By Chris Lane
By Jef With One F
By Chris Lane
By Olivia Flores Alvarez
By Angelica Leicht
By Jef Rouner
By Jef With One F
By Jef With One F
Yet Fuchs appears game for a challenge. As the potency of found objects dwindles, she adds much of her own making. Her use of clock radios, Thermoses, teapots and flowers doesn't come across as ironic, messy or casual thrift-store art, although many of her objects were found in thrift stores of Houston's supermarket-sized, uncurated variety. Instead, these works are perfected arrangements -- the objects are placed on little shelves with painted backgrounds and trim titles that welcome you with the fresh eagerness of a health spa: Vestibule, Vacation and Timeless Ikebana.
In Tricolor, Fuchs mounted a '60s-ish beige clock radio, a newer white cube clock radio that reminds me of a Sony model called the Dream Machine, and a pure '80s, mint-green baby boom box on three unobtrusive shelves. Behind each Fuchs painted a vertical stripe of perfectly matched beige, white or green that extends down to the floor. It looks like Neapolitan ice cream, with a tangle of three electric cords trailing off to one side.
In Thermos, the best piece in the show, Fuchs matches stripes on the wall exactly to the graduated-width, burnt orange stripes of an actual Thermos, as if the Thermos itself had been unrolled along the wall. Each object transforms its "vacant lot" of gallery wall into its own space, but the space is more store display than actual home. There are no humans in this lifestyle magazine setup. Is Martha Stewart living? Or is she just styling? In one of Fuchs's pieces, a big painted teddy bear, a scary bear, appears to hold a clunky fire-sale alarm clock, offering it for consumer inspection. It's like being in an attenuated shopping mall. Everything is flimsy as cardboard.
This Welcome Bear, so strangely inelegant and cartoonish compared to the rest of the show, falls flat. Although these pieces seek to comment on taste and preference, the works that are not tasteful themselves don't work as well, perhaps for the simple reason that they rely heavily on their own banality. They appear didactic, literal or somewhat goofy. In Serenade, the exhibit's title work, a swimmy yellow elephant from some child's nursery wall giggles at a Gerber daisy in a yellow vase. The wall behind is painted a loopy purple. Goofiness, obviously, is the point -- but to what end? The piece neither pushes goofiness to an edge nor gives us much else. It doesn't become metaphoric; the elephant and the flower don't, between them, create the cultural friction that a different pair of disparate objects might.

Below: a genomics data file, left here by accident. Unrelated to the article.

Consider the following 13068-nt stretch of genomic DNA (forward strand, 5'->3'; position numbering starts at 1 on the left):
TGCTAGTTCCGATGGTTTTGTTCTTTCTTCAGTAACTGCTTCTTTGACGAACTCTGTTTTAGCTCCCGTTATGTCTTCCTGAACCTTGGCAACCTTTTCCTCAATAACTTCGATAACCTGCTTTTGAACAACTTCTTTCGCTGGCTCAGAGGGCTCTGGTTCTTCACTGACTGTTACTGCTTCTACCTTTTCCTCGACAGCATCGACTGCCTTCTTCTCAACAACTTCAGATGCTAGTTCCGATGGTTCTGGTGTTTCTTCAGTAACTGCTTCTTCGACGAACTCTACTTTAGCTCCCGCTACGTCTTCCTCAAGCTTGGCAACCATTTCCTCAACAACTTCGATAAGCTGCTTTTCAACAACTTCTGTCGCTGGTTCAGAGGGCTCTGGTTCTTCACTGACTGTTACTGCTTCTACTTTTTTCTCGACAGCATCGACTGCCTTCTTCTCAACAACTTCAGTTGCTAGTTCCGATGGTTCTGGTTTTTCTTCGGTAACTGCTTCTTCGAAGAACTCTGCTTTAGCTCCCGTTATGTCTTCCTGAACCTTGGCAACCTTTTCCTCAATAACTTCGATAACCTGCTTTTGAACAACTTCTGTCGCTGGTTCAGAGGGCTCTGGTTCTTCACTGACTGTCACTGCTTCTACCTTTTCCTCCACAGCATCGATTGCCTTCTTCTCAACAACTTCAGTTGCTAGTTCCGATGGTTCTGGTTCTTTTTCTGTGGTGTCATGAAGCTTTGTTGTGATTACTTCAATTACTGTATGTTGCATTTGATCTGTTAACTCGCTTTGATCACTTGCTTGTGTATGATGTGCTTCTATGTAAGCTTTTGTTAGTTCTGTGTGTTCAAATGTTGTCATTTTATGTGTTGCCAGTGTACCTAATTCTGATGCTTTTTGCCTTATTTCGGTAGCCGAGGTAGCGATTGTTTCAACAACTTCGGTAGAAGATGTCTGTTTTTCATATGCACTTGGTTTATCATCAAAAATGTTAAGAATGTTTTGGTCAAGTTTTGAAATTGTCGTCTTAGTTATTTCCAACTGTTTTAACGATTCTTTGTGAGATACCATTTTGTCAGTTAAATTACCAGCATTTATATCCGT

There is something about the act of display that's essentially didactic, even if in an obsequious, pandering kind of way. This is what you can buy; this is how it will look. Fuch's color-matching -- the exact mint green of the boom box, for example -- is the decorator's obsession, and it flirts with the oppressiveness of interior spaces that are dictated rather than organic. There's something about the color-matching that closes the door too tightly, that screws the cap stuck. There's one thing you can say when you see a lady with the same shade of purple lipstick, hose and purse: she matches. Matching is bourgeois (witness twin sets). That lowest common denominator of taste is definitely part of what Fuchs's work addresses: her characterless blue teapot in Vacation spits out painted clouds the color of salmon loaf or Hawaiian sunsets. But again, the work wants both to look good and to be about looking good, and when good equals inoffensive, it's hard to accomplish both tasks at once.
Fuchs tries to say something about the relationship of three-dimensional objects to two-dimensional space, as she has done in quite a bit of her previous work. One of the first things she showed in Houston, in her term as a Core Fellow at the Museum of Fine Arts, was The Grass is Always Greener, a large photograph of a lush and spongy British landscape mounted above a rug of Astroturf. Since Fuchs had just come here from Britain, the piece was full of personal as well as general meaning: the disjoint between the "real" in the not-real picture and the "fake," but actually present, Astroturf.
In this exhibit, the relationship between 3-D and 2-D is not as rich, but it's more vicious. Traditionally, painting tries to give the illusion of being real. But here, the opposite occurs: painting wants to cannibalize, or at least camouflage, the three-dimensional objects. The objects end up pretending to be painting. They still have reference points in the real world: kitchen, bedroom, entryway, former owners, former uses. But as artist Haim Steinbach, who also works with found objects, puts it, their indistinctness is "an aspect of contemporary reality." They aren't completely formal, but they are dignified by the formal treatment they receive. Everything is subsumed to an etiquette of form that entices the viewer -- except when, as in Serenade, narrative creeps in.